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As an instance of graceful harmony, we may quote the first part of Haydn's 'God preserve the Emperor,' accompanied by chords belonging to the key.

And, afterwards, the same melody accompanied by a set of chords belonging to the relative key of E minor.

The laws by which we pass from one accord to another, form the rules of counterpoint, or the art of setting note against note ;-the principle of which is, that when music is written in parts, no two parts are to move in the same direction at the distance of a fifth, producing consecutive fifths, the effect of which is intolerable to the ear. This may be tried upon the piano-forte, by striking them in succession. An offence of less magnitude are consecutive octaves, which, if introduced without the design of strengthening a part, are quite un pardonable.

Picini compares modulation to the turning off from a road on which we are travelling. The ear is willing to follow us, it even wishes to find a guide in us, but it expects that when we have brought it to a halt, it should find something to repose upon as a recompense for the journey. If you disregard this reasonable demand, and yet expect that the ear should continue with you, ere long you will find yourself disappointed; it will leave you running on by yourself, and all your efforts to call it back again will be in vain. To devise a melody according to a natural order and unaffected plan of modulation, never to deviate but for a purpose, and to return to it with ease, are difficulties in the art.* To abandon, on the other hand, a key which has scarcely been propounded, to wander at random, without reason or object, from one key to another, to skip to and fro, merely to leave a place in which you are incapable of maintaining a footing, in short to modulate for the sake of modulation, betrays an ignorance of the art, and a poverty of invention.

Chapter XL.
ON COMPOSITION.

The nature of musical composition is undergoing a continual change; and so innumerable are the combinations which may be wrought, that its style is without limits, and its effects unbounded. In the early composers, we find little more than simple mutations of harmony, and scarcely an attempt to rise into the more graceful region of melody. As to design or imitation of natural effects, no such traces appear. Our ancestors imagined that they

• Kelway has written a service in B minor, but presently gets into the key of D, and cannot get out of it, though he makes many attempts to do it.

SO

could unravel the musical mysteries, by making sounds follow each other agreeable to certain laws, thereby uniting the principles of harmony and melody at once. Every device was tried; such as placing what was uppermost in the composition occasionally at the bottom, called inversion ; which, with contrary motion, imitation, augmentation, answers, and the like, was thought to achieve all the varieties attainable in the system of sounds. But 'the moulds of the contrapuntist are broken,' and musicians are taught this great truth, that the art knows no bounds but what nature prescribes. Purcel, the first genius that appeared in this country, broke through the trammels of these schools, and at once cultivated an alliance between sense and sound, and gave pathos and feeling to the language which he sung. His predecessors were too much enveloped in the mazy windings of harmony, to attend to accent and expression; but this sublime genius struck out a melody that charms and delights even at the present day. It has been well observed by M. Fétis,* that composition has advanced by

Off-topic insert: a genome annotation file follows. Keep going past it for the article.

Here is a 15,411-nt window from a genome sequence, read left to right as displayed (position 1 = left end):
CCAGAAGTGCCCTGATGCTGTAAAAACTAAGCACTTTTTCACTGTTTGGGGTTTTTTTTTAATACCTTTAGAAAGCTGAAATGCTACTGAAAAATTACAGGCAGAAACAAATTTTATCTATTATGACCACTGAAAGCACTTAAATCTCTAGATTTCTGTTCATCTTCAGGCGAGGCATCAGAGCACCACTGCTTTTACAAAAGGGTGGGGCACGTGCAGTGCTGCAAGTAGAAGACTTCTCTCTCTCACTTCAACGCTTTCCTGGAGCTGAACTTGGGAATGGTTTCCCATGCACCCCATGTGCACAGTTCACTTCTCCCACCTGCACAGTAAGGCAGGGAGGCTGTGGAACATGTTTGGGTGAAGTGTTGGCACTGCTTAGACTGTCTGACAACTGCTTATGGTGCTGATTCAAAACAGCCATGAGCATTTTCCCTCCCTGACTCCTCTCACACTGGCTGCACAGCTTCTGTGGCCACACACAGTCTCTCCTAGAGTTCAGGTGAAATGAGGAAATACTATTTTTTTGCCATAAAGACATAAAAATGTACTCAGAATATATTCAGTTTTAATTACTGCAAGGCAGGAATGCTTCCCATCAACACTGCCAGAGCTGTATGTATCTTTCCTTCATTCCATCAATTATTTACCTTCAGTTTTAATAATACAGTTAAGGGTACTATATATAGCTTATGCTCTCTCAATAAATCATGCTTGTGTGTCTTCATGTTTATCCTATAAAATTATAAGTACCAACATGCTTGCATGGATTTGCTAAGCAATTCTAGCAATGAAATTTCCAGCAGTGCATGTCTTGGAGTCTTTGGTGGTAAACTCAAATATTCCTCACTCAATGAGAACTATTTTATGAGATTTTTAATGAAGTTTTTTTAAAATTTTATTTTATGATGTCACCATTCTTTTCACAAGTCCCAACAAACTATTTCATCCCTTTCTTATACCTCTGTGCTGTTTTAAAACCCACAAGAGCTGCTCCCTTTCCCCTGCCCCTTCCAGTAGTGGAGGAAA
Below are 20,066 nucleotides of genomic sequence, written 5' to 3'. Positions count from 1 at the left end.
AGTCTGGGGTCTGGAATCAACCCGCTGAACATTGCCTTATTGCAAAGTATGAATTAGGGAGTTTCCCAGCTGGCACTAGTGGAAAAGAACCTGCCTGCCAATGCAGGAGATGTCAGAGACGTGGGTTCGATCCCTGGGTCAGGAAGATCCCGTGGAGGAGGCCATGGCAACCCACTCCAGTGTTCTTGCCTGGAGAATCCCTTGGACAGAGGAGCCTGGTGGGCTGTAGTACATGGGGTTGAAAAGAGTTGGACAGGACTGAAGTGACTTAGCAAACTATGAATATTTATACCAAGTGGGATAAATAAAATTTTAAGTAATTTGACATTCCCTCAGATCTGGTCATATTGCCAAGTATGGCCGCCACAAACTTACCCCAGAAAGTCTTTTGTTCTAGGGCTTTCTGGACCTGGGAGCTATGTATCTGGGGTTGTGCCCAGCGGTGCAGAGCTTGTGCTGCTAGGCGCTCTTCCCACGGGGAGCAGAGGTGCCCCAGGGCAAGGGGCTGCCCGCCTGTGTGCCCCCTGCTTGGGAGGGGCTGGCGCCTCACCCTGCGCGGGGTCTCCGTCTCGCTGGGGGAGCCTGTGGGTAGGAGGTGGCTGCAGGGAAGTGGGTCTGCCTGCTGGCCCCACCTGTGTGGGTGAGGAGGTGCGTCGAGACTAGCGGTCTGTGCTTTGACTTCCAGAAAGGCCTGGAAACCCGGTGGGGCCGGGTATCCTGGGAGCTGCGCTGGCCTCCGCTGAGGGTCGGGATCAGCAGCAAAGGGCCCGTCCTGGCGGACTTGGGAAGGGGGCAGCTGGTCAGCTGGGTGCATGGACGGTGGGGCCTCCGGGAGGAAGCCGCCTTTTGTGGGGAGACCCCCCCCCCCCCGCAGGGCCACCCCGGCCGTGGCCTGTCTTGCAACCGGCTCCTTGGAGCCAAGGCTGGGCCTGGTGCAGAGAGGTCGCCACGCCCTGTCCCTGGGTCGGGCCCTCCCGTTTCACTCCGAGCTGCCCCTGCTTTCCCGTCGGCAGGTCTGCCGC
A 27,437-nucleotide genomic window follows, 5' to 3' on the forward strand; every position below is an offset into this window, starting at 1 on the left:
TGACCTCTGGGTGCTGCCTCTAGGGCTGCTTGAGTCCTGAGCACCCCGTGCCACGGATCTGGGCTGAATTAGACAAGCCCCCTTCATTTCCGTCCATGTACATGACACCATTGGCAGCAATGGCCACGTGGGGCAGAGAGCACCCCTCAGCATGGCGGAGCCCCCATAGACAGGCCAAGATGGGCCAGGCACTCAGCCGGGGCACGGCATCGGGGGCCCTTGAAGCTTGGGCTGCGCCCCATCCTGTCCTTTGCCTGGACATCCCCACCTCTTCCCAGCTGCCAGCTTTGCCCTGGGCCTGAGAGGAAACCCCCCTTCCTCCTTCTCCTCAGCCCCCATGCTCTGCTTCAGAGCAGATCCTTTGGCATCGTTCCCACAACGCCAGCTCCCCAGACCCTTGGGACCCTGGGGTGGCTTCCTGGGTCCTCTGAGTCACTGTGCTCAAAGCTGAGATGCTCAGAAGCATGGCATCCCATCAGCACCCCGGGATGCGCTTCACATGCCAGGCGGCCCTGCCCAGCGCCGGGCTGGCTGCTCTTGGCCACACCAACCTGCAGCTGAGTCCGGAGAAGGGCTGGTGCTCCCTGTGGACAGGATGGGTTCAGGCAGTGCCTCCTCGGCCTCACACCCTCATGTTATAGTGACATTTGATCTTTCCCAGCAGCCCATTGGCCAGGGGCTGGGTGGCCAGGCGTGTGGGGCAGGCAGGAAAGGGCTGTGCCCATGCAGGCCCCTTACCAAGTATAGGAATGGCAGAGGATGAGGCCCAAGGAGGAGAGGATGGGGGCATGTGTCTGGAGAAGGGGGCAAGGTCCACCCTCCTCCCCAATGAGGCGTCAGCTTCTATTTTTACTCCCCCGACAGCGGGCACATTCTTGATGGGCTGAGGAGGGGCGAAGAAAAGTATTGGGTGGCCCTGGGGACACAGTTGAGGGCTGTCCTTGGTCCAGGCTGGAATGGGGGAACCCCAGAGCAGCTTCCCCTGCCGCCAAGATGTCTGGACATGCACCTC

slow degrees, and every age has had its favorite "authors and favorite style. At each revolution, it 'was imagined that the limits of the art had been

reached, and that nothing remained beyond. Mu'sic exists upon emotions which are more lively as 'they are more varied. They are also quickly effaced, and therefore in this art the necessity of

* Harmonicon.

novelty is felt more than in any other. Hence the 'interest that is taken in revolutions, and the enthusiasm which they excite. Hence, too, the regrets of those who are wedded to music of olden date, and their exclamations, that music is gone! music is totally ruined! which signifies nothing more, 'than that the style of music has been changed.' The utter dislike to all improvement was carried to such excess, that on the first introduction of Haydn's music, it was considered so wild and out of keeping with what English ears had been accustomed to, that an elegant writer and composer, Mr. Jackson of Exeter, compared it to the ravings of a bedlamite. Before this great revolutionist appeared, there was a race of authors* whose works are now forgotten. They may be compared to the Venetian painters, of whom Sir Joshua Reynolds speaks, who filled their pictures with bustle and tumult, without the least attempt to interest the passions :

- - A tale told by an idiot,

Full of sound and fury, signifying nothing. "A musical composition is a discourse expressed hy sounds instead of words ;' and if we examine into its constituent parts, we shall find they may be classed under the following heads, Harmony, Rhythmical Phrases, Tones of Passion, and Melody. * Italians.

Germans. Lampugnani. Maldere.

Bachs.

Eichner. Martini. Pugnani. Stamitz. Abel. Campioni. Borghi.

Vanhall. Kammel.

Ditters.

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